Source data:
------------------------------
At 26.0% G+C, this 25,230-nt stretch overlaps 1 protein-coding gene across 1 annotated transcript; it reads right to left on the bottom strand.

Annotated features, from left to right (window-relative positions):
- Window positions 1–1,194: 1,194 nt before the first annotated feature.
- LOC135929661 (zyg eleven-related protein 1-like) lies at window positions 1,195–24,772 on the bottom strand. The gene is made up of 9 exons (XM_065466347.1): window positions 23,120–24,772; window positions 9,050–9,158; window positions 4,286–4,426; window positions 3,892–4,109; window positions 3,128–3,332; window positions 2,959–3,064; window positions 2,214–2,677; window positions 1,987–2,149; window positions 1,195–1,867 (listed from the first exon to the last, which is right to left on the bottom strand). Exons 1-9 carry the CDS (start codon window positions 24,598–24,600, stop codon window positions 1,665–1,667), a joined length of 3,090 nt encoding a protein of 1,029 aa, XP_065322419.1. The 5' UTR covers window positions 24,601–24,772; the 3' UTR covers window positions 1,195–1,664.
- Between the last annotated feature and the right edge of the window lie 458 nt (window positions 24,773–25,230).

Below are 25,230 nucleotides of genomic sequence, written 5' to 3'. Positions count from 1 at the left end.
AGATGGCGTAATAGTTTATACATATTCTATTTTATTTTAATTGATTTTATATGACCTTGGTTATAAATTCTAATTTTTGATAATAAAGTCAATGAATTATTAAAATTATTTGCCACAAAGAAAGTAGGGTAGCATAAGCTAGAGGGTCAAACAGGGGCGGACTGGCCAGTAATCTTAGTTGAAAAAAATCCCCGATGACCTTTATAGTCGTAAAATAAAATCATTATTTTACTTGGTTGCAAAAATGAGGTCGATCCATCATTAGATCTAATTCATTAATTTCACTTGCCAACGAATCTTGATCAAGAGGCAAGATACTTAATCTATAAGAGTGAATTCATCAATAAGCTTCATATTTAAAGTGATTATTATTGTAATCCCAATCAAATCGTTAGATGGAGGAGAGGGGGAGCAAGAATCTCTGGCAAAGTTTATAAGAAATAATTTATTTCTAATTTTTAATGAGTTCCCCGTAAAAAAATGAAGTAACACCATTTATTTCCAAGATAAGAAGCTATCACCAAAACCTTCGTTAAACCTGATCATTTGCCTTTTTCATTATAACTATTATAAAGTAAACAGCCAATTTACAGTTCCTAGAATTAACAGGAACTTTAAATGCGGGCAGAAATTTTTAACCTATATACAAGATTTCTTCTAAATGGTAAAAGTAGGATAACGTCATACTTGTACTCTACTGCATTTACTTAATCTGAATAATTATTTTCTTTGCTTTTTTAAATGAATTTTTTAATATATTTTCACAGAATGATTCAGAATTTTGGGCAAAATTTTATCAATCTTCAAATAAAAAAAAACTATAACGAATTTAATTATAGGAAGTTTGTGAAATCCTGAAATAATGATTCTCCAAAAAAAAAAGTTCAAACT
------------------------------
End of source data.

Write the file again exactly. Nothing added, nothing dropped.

At 26.0% G+C, this 25,230-nt stretch overlaps 1 protein-coding gene across 1 annotated transcript; it reads right to left on the bottom strand.

Annotated features, from left to right (window-relative positions):
- Window positions 1–1,194: 1,194 nt before the first annotated feature.
- LOC135929661 (zyg eleven-related protein 1-like) lies at window positions 1,195–24,772 on the bottom strand. The gene is made up of 9 exons (XM_065466347.1): window positions 23,120–24,772; window positions 9,050–9,158; window positions 4,286–4,426; window positions 3,892–4,109; window positions 3,128–3,332; window positions 2,959–3,064; window positions 2,214–2,677; window positions 1,987–2,149; window positions 1,195–1,867 (listed from the first exon to the last, which is right to left on the bottom strand). Exons 1-9 carry the CDS (start codon window positions 24,598–24,600, stop codon window positions 1,665–1,667), a joined length of 3,090 nt encoding a protein of 1,029 aa, XP_065322419.1. The 5' UTR covers window positions 24,601–24,772; the 3' UTR covers window positions 1,195–1,664.
- Between the last annotated feature and the right edge of the window lie 458 nt (window positions 24,773–25,230).

Below are 25,230 nucleotides of genomic sequence, written 5' to 3'. Positions count from 1 at the left end.
AGATGGCGTAATAGTTTATACATATTCTATTTTATTTTAATTGATTTTATATGACCTTGGTTATAAATTCTAATTTTTGATAATAAAGTCAATGAATTATTAAAATTATTTGCCACAAAGAAAGTAGGGTAGCATAAGCTAGAGGGTCAAACAGGGGCGGACTGGCCAGTAATCTTAGTTGAAAAAAATCCCCGATGACCTTTATAGTCGTAAAATAAAATCATTATTTTACTTGGTTGCAAAAATGAGGTCGATCCATCATTAGATCTAATTCATTAATTTCACTTGCCAACGAATCTTGATCAAGAGGCAAGATACTTAATCTATAAGAGTGAATTCATCAATAAGCTTCATATTTAAAGTGATTATTATTGTAATCCCAATCAAATCGTTAGATGGAGGAGAGGGGGAGCAAGAATCTCTGGCAAAGTTTATAAGAAATAATTTATTTCTAATTTTTAATGAGTTCCCCGTAAAAAAATGAAGTAACACCATTTATTTCCAAGATAAGAAGCTATCACCAAAACCTTCGTTAAACCTGATCATTTGCCTTTTTCATTATAACTATTATAAAGTAAACAGCCAATTTACAGTTCCTAGAATTAACAGGAACTTTAAATGCGGGCAGAAATTTTTAACCTATATACAAGATTTCTTCTAAATGGTAAAAGTAGGATAACGTCATACTTGTACTCTACTGCATTTACTTAATCTGAATAATTATTTTCTTTGCTTTTTTAAATGAATTTTTTAATATATTTTCACAGAATGATTCAGAATTTTGGGCAAAATTTTATCAATCTTCAAATAAAAAAAAACTATAACGAATTTAATTATAGGAAGTTTGTGAAATCCTGAAATAATGATTCTCCAAAAAAAAAAGTTCAAACT